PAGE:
Austin Springer coached a UFC combatant. He beat a UFC contender.
But Springer, who calls Vancouver home, still awaited his shot at mixed martial arts’ top promotion.
On Aug. 29, Springer’s MMA career hit its pinnacle, as the the 32-year old made his UFC debut on just two days notice at the UFC Apex in Las Vegas. He was submitted in the first-round by veteran Alex Caceres.
“Humbled, disappointed,” Springer said on a video call the Thursday after his fight. “On one hand, I’m very happy with what I’ve achieved getting to the UFC. On the other side, I didn’t see a debut loss happening. So I go back and forth being frustrated and happy.”
Springer’s roller-coaster career took another turn Tuesday when he was released from his four-fight contract with the UFC, he announced on Instagram. He was planning on returning to the Octagon later this year and felt he had something to prove after missing the 146-pound featherweight limit by five pounds before the brief 3-minute, 38-second bout.
“They were pissed that I missed weight, and decided rather than give me another opportunity, they’re releasing me from my contract,” Springer wrote. “That hurts!”
Springer turned professional in 2007 after graduating Southridge High School in Kennewick. In 2010, he opened Vancouver Elite Martial Arts out of the Vancouver Mall and coached the early careers of two Vancouver-based martial arts standouts: UFC’s Ricky Simon and Bellator’s Jake Smith.
“I was their first MMA coach and when they got to a point, it was like ‘You’re not average members, you need more training,'” Springer explained. The two joined Springer at American Top Team Portland, then called Gracie Barra. “It’s very cool to see them succeed.”
Springer, who is 12-4 in his MMA career, took a little longer to reach the sport’s upper echelon. He appeared on The Ultimate Fighter in 2015 and competed on the Dana White Contender Series in 2018, when he earned a submission win over Giga Chikadze — now a rising star in the UFC.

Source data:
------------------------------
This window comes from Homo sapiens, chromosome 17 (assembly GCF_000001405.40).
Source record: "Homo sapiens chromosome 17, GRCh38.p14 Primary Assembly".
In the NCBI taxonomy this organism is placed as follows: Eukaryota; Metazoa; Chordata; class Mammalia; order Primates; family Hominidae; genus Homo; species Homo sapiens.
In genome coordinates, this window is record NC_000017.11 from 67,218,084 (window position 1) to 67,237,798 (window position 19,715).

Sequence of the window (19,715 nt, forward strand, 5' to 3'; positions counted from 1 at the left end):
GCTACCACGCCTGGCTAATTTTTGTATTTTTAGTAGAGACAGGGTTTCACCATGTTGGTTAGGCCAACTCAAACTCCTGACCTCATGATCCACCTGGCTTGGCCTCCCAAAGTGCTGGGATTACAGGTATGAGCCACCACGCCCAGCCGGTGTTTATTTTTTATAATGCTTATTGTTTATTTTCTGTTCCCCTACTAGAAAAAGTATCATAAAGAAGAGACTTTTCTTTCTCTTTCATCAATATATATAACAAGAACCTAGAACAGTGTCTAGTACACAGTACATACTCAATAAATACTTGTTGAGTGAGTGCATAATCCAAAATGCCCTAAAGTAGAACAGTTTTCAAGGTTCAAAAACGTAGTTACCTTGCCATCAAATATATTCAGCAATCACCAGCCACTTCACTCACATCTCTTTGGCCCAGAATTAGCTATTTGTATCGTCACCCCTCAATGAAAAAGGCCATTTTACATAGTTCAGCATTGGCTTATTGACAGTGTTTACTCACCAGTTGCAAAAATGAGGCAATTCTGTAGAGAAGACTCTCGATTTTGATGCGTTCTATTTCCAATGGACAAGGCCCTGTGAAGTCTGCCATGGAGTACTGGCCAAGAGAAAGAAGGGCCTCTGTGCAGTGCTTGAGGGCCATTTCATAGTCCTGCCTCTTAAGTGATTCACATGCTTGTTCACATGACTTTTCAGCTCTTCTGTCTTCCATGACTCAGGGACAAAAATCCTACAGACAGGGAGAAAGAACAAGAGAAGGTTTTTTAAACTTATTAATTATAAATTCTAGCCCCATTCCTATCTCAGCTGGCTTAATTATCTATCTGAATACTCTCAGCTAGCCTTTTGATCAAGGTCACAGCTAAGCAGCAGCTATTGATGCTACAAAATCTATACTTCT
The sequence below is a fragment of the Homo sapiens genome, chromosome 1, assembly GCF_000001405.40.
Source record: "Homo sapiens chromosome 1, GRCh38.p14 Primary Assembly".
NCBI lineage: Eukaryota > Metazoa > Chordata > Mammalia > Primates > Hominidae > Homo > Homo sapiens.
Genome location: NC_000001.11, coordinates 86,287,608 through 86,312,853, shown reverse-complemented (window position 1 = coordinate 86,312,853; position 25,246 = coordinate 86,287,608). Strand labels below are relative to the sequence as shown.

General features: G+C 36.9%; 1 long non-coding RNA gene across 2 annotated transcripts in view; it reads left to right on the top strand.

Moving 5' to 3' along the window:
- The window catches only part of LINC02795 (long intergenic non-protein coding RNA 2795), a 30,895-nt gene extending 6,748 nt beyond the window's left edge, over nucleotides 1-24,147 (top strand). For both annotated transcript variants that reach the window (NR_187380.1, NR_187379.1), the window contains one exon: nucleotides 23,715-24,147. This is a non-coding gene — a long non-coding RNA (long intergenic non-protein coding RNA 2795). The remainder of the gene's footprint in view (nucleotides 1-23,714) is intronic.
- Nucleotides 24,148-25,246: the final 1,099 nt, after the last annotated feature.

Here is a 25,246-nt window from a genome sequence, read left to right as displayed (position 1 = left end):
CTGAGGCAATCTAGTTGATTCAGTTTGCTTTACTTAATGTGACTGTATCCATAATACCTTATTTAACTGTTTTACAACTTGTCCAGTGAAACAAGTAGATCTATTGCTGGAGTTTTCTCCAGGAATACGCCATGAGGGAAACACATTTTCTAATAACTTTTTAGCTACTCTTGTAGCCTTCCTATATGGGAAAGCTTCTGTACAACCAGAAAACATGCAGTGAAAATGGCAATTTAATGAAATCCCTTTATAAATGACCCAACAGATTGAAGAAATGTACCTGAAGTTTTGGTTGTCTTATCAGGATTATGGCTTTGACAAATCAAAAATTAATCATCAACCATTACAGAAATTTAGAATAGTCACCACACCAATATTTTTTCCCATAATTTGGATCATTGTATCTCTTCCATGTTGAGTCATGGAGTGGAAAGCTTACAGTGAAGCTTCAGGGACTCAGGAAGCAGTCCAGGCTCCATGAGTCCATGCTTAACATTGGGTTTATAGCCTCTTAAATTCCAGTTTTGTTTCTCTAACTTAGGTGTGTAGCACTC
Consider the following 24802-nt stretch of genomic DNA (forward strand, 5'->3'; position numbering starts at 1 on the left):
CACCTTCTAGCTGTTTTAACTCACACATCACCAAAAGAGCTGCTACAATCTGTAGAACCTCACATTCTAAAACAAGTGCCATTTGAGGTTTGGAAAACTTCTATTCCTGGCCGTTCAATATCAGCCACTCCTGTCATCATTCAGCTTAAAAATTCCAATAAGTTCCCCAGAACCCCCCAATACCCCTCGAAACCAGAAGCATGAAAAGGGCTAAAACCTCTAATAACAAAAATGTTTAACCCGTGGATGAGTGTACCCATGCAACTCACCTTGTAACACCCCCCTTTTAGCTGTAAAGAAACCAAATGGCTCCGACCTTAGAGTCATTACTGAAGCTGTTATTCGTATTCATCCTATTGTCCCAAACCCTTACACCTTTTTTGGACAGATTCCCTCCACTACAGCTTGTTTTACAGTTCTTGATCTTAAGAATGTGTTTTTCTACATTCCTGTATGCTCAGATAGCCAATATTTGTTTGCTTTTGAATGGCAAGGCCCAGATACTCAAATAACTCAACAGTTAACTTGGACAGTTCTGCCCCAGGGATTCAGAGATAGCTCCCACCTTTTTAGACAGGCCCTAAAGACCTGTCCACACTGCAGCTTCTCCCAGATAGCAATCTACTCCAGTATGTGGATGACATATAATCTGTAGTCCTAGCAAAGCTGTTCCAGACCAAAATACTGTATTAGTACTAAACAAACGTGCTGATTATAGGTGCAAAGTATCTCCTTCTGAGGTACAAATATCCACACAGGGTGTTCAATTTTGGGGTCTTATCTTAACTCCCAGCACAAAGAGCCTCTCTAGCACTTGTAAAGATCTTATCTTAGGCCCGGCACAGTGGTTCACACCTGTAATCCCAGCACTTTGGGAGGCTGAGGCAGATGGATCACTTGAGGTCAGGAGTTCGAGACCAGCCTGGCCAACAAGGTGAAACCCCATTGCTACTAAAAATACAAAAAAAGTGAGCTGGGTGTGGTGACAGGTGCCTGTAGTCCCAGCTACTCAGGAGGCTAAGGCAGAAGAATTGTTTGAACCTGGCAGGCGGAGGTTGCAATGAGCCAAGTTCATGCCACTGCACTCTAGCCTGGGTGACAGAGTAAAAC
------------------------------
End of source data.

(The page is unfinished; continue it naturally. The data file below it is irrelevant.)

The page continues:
Springer was recently offered opportunities in Bellator and ONE Championship, as well as another chance to impress on the Contender Series, but turned those down as he waited on the call from UFC brass.
“My goal from the very beginning was UFC,” Springer said. “I can’t raise two young boys and teach them to set goals and work hard and change my goal at the last minute.”
On Aug. 25, Springer’s manager informed him there might be a chance to fight on the upcoming fight card. That spot went to another fighter and Springer resumed enjoying his son’s birthday.
Another call came the next day. Replacement fighter Kevin Croom pulled out and Springer needed to get to Vegas; he was one of two fighters with a chance at the replacement.
“It was a bad day to load up on pizza and beer,” Springer said of his Tuesday celebration with his youngest son.
The decision was a fatal blow to Springer’s short-lived UFC stint. Springer, who weighed 168 pounds when he arrived in Vegas, officially weighed in at 151 pounds that Friday. He forfeited 30 percent of his purse and the missed weight was the reason the UFC chose to end his four-fight contract prematurely, he said.
“It’s something I will remember and cherish forever,” Springer wrote about his one fight in the UFC, a brief 3 minute, 38-second bout.
Springer still owns and operates Vancouver Elite, which has moved to a larger space in Salmon Creek. The gym is offering new member specials through the month of September in celebration of Springer’s UFC debut.
Springer also runs Northwest Championship, an amateur fight promotion based out of Vancouver. When school sports return, Springer is an assistant wrestling coach at Covington Middle School and Mountain View High School. He parents his sons — Jaxon, 9, and Zander, 7 — with his wife, Danielle.
Austin Springer online
Facebook: Vancouver Elite MMA